Sunday, December 2, 2012

Frank Zappa

Scott recently sent me a post from entitled “Did Frank Zappa Actually Like Music?” Here’s the link.  

The point was yes, he was an amazingly proficient guitar player who attracted crazy-talented musicians to carry out his musical visions. But does it sound like he was really enjoying himself? Was he emotionally invested in it?

And I have to say, after thinking about it…no. I don’t think he really did. I don't he was as crazy about music as he should have been. And I don't even think it's that close.

I think he liked being good at music—he liked playing the guitar and tossing off killer riffs and creating intricate sounds with monster studio players. But with a few exceptions—most notably his earliest stuff with the Mothers of Invention—his music, while to be appreciated, always left me a bit cold.

Take the Joe’s Garage albums, no doubt one of his most popular recordings. At the outset he has three absolutely Grade A rock songs, bawdy and nasty and rock-n-roll to the core: “Joe’s Garage,” “Catholic Girls” and “Crew Slut.” And at the end you have a stunningly gorgeous piece of extended guitar work called “Watermelon in Easter Hay” that goes on for close to nine minutes and is mind-boggling in how moving it is. And throughout you have this dead-on statement about the evils of censorship. But in that middle 60% of the album(s) you mostly get sexual innuendo-rich musiporn. You get extended sophomoric jokes that only he seems to be in on. And it’s not bad—it’s just…cold. And it’s a shame.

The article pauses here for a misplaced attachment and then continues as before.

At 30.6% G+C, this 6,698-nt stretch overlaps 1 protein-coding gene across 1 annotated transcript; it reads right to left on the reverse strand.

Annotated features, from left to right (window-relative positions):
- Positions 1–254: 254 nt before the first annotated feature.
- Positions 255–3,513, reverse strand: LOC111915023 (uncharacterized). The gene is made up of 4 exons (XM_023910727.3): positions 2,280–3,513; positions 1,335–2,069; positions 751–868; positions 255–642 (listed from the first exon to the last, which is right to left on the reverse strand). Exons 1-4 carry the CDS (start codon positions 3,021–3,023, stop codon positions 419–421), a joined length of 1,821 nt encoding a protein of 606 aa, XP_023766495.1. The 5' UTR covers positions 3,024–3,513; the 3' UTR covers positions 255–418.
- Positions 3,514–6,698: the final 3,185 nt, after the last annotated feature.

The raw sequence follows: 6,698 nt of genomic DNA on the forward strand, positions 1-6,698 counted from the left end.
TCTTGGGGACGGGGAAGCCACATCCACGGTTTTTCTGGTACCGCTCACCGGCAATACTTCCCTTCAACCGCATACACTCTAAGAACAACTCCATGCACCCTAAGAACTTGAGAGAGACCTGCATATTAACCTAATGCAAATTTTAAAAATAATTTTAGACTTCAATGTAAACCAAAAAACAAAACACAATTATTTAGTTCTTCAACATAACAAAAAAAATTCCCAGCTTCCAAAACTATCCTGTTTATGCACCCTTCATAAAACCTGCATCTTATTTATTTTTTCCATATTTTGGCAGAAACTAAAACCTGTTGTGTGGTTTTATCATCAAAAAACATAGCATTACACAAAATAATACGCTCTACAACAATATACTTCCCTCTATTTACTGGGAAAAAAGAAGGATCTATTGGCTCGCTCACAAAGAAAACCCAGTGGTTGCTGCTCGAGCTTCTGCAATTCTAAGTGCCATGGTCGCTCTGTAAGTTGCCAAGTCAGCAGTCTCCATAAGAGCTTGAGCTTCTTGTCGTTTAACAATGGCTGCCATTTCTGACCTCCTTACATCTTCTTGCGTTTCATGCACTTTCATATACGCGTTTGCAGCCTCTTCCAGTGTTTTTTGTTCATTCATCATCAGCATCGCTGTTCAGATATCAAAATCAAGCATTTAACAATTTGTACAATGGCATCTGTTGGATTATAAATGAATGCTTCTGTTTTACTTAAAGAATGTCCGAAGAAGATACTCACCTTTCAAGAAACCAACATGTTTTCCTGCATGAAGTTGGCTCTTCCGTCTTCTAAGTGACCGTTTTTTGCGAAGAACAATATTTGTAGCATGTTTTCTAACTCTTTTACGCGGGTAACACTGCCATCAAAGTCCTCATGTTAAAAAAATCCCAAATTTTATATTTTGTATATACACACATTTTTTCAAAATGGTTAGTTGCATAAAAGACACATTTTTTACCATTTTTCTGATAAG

Or take this clip from Saturday Night Live in 1978, when he first gives a monologue and then offers up soon-to-be-hit “Dancin’ Fool.”

Zappa comes across as 100% too cool for school throughout, starting with his cue-card focused monologue reading and extending all the way through this somewhat funny song. But rather than deliver it with the drollness we hear on the Sheik Yerbouti record, he delivers everything—monologue, lyrics, and particularly the interplay with the young woman at the end—with this clipped, detached, “let’s get this over with” level of apathy.

Zappa comes across as the eye-rolling senior at a freshman party, who doesn’t need to be there but keep showing up anyway, if only to point out how stupid this all is.

Which is a damn shame, really. Because holy crow could the man play. Check out the studio version of one of his finest hours, all the way back from his debut album Freak Out! in 1965. Yes, it’s got a social pulse—a rather hard look at the Watts riots of that year. But there is a soulful menace in Frank’s voice—save for the sarcastic “Blow your harmonica-phone!” at the end—that propels the song every bit as much as the thunderous bass and chaotic guitar.

He sounds pissed, and he sounds invested. Once more, the man had chops most could only dream about. He was an intelligent and thoughtful advocate for free speech and he attracted only the very best of the best of musicians for when he felt like playing. It’s just a shame we didn’t hear more stuff like his in the quarter-century of his career that followed. More music that sounded like he cared, rather than just reminded us how smart and talented he was.

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